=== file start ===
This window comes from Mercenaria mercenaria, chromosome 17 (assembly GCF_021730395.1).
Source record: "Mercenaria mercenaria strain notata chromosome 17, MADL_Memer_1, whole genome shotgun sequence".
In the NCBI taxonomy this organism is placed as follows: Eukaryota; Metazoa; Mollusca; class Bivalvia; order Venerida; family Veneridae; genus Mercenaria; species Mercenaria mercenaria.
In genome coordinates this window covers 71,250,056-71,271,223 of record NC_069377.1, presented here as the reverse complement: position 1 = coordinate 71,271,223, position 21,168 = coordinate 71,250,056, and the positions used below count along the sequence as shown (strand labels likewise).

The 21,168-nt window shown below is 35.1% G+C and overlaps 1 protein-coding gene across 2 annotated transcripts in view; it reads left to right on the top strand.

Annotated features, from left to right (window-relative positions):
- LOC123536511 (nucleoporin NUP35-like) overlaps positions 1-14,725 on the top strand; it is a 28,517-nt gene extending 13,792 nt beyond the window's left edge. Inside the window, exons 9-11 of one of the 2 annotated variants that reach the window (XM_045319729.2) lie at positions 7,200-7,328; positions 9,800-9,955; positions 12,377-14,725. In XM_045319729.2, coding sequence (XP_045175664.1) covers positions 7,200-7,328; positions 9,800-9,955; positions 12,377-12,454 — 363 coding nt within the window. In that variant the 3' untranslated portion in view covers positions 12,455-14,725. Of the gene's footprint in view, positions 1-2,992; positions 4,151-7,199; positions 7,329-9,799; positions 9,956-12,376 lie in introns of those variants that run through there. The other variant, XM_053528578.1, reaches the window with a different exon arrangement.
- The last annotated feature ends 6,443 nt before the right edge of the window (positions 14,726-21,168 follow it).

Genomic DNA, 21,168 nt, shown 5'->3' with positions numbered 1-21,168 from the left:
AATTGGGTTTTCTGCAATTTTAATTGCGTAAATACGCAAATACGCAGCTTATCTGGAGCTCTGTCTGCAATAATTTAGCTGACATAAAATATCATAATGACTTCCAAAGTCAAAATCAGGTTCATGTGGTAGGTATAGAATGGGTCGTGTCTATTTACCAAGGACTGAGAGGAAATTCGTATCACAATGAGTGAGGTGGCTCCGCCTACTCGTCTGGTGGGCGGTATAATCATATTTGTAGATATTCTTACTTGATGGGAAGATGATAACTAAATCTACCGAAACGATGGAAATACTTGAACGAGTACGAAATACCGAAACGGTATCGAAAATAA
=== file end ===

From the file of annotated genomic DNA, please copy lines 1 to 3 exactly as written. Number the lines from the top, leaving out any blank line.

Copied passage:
This window comes from Mercenaria mercenaria, chromosome 17 (assembly GCF_021730395.1).
Source record: "Mercenaria mercenaria strain notata chromosome 17, MADL_Memer_1, whole genome shotgun sequence".
In the NCBI taxonomy this organism is placed as follows: Eukaryota; Metazoa; Mollusca; class Bivalvia; order Venerida; family Veneridae; genus Mercenaria; species Mercenaria mercenaria.